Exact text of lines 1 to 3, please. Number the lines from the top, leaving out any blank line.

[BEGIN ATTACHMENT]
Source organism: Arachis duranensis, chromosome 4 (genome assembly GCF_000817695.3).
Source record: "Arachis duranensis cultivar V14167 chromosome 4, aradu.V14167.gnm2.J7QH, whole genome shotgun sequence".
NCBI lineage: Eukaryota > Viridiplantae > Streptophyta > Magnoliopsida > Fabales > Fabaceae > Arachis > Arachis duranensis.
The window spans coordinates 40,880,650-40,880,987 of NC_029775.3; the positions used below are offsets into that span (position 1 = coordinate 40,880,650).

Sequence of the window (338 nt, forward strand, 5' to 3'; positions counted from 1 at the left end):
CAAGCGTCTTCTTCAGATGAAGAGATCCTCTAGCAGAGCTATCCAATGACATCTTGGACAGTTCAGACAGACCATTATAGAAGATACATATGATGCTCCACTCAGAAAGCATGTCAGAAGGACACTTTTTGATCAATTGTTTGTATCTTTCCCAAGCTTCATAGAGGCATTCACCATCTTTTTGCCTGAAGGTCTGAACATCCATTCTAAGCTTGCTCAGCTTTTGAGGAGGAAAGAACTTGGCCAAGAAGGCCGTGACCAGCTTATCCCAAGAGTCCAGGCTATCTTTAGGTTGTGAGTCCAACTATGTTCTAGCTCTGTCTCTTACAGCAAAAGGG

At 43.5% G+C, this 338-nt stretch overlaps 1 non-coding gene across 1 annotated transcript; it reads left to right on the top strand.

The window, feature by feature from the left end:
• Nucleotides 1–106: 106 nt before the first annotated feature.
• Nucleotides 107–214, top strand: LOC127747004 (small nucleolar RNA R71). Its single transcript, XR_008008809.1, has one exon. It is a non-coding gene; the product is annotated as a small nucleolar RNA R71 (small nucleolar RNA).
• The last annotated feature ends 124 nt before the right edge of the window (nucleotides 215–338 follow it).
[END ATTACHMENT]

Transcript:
Source organism: Arachis duranensis, chromosome 4 (genome assembly GCF_000817695.3).
Source record: "Arachis duranensis cultivar V14167 chromosome 4, aradu.V14167.gnm2.J7QH, whole genome shotgun sequence".
NCBI lineage: Eukaryota > Viridiplantae > Streptophyta > Magnoliopsida > Fabales > Fabaceae > Arachis > Arachis duranensis.